I hope that you adopt the preventative actions so that you can escape the in the dark tire changing events that I had to go through. Bike commuting is great, and you do need to do a little bit of preventative maintenance to avoid the pain I experienced and since I have adopted these actions, I too have eliminated the in the darkness tire changing events.
Let me know how this goes for you. Happy bike commuting 🙂
Proper Bike maintenance:
Riding a bike consistently means you have to invest a little bit of time weekly and monthly to ensure your bike is in top condition. If you find yourself riding in mud and rain than this maintenance list becomes even more important.
Weekly Maintenance Check:
- Check tire pressure and pump up as necessary. On the side of your tire is stated the recommended tire pressure. My current bike tires recommend 4-7 bar
- Check to make sure brakes are working well and adjust as necessary. To adjust, take the set screws and tighten if possible. If this is extended all the way out and no longer possible then you must actually use a tool on the lower brake unit at the tire. First, loosen the set screw at the brake all the way. Next, I use an Allen wrench and pliers to pull the cable tight. Pretty simple.
Monthly Maintenance Check:
- Clean bike. Turn the bike over, remove all the dirt and grim from the bottom of the bike using a soapy washcloth and warm water.
- Inspect bike for any loose parts and tighten as appropriate. It is important that you also look for bends, cracks, and other signs of imminent failure.
- Clean the Chain, chain sprockets and gearing. I personally like to use a chain scrubber. I use a simple mixture of water and soap to remove the large grime build up. Wipe down the chain with an oil rag to remove any of the grim that was not removed using the scrubber.
- Pay particular attention to the back sprockets and wipe down the dirt that builds up on them as well.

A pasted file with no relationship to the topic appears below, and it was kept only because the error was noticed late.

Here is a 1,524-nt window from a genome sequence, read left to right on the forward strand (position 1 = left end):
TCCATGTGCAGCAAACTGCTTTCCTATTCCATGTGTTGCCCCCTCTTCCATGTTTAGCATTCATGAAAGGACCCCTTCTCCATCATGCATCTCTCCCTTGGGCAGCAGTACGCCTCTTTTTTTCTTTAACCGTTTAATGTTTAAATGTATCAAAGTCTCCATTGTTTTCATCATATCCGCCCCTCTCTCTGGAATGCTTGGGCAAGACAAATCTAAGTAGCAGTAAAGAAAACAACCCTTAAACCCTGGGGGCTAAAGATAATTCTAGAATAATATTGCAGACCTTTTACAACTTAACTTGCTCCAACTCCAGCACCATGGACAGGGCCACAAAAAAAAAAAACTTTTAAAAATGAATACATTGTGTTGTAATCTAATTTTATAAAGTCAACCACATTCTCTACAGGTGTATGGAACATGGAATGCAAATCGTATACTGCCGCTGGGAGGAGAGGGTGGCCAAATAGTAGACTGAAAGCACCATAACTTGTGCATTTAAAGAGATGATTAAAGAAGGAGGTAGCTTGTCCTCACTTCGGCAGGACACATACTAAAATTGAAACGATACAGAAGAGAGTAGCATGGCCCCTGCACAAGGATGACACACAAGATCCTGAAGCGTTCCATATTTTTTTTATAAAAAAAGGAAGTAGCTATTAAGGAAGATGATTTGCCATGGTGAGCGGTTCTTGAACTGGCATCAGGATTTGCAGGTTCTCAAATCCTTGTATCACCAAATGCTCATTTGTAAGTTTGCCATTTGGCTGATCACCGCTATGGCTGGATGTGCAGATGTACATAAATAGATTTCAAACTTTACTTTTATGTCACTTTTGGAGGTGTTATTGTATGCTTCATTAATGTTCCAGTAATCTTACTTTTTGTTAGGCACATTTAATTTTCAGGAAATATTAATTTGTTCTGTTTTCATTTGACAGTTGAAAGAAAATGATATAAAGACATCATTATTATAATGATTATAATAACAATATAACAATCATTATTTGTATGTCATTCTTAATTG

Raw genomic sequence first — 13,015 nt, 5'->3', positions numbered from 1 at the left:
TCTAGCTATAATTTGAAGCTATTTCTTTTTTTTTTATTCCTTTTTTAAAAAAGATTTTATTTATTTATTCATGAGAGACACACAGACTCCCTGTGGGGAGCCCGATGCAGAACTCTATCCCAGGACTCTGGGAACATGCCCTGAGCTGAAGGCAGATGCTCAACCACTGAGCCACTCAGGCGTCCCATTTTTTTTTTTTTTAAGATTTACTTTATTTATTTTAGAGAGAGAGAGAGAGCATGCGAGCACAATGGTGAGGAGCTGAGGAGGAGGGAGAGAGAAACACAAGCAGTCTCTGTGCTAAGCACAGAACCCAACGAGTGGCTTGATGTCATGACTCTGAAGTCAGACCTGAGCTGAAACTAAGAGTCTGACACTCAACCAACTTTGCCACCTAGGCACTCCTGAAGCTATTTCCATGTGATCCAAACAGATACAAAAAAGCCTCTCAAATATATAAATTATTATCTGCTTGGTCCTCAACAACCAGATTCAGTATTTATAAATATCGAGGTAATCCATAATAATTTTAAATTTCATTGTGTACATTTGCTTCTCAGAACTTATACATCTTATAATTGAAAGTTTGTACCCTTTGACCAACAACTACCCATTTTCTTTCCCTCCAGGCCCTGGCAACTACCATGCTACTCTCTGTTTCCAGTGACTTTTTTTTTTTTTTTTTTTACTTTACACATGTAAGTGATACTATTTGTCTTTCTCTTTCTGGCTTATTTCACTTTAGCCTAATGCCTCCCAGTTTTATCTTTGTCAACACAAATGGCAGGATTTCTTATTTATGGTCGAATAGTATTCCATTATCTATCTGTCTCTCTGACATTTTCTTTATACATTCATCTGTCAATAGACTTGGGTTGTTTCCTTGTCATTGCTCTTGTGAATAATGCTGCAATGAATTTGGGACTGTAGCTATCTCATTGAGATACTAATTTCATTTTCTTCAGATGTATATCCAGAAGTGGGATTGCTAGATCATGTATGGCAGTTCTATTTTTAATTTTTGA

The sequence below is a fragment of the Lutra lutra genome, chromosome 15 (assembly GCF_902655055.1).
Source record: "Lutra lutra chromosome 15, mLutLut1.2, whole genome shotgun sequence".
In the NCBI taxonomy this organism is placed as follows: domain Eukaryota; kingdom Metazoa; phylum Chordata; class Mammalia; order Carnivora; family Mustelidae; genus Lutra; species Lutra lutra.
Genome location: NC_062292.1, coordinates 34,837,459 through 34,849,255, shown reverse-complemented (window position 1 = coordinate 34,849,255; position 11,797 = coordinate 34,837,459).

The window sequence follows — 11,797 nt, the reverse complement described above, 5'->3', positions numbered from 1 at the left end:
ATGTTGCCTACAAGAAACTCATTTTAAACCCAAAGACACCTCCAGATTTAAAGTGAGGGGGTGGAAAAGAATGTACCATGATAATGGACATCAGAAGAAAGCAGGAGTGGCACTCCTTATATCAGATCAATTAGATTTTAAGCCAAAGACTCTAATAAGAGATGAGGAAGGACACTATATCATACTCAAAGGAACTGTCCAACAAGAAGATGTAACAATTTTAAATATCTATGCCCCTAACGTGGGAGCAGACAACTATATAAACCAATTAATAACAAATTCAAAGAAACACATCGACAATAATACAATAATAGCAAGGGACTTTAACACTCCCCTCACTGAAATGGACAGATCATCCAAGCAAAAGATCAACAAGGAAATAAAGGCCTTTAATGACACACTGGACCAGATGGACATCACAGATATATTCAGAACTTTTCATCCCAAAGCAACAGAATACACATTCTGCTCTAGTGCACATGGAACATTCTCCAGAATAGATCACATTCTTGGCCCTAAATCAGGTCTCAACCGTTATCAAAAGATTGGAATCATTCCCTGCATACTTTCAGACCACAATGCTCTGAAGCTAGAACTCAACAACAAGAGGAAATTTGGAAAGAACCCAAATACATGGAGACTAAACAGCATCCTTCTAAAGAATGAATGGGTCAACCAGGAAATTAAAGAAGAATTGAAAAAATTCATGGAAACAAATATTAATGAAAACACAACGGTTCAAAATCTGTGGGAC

- Lube your bike chain now that it is completely cleaned up.
- Check brake pads – if you look at the brake pads they have the little grooves for dissipating heat while braking. I check to see the wear here and when the pads have ground down then I replace the brake pads. I do this myself.
- Open the brakes- each bike is different, but you need to open them up so you have room to remove the brake pads. On my own bike, I have a cotter pin per brake pad and remove this pin and then pull out the brake pad and replace with a new one.
- Once the brake pads are replaced, and then close up the brakes again. I find that I must loosen the cable, to properly close up the brakes.
Pro tip – make sure that your brake pads grab the back portion of the wheel first- so that the brake pads are pulled from the rotational force rather than pushed.
Half year Maintenance Check:
- Rotate your bike tires. I do this to equalize the bike tread wear. I find that the rear tire wears significantly faster than the front. If you do not do this, than your replacement costs go up and I want to ensure your biking costs are as low as possible.
- Remove both tires, deflate the tires and remove the tires. Clean the tires, clean and inspect the rubber tubes. Rebuild the rotated bike tires and then remount. This applies the same logic used on car tires and greatly extends the life of the tire tread. I have extended the life of my tires by a good 2 years using this maintenance trick.
I hope this list was useful for you. Bike maintenance is pretty simple, but it does need to be done to ensure a good and safe ride.
Let me know if you have any other comments or suggestions.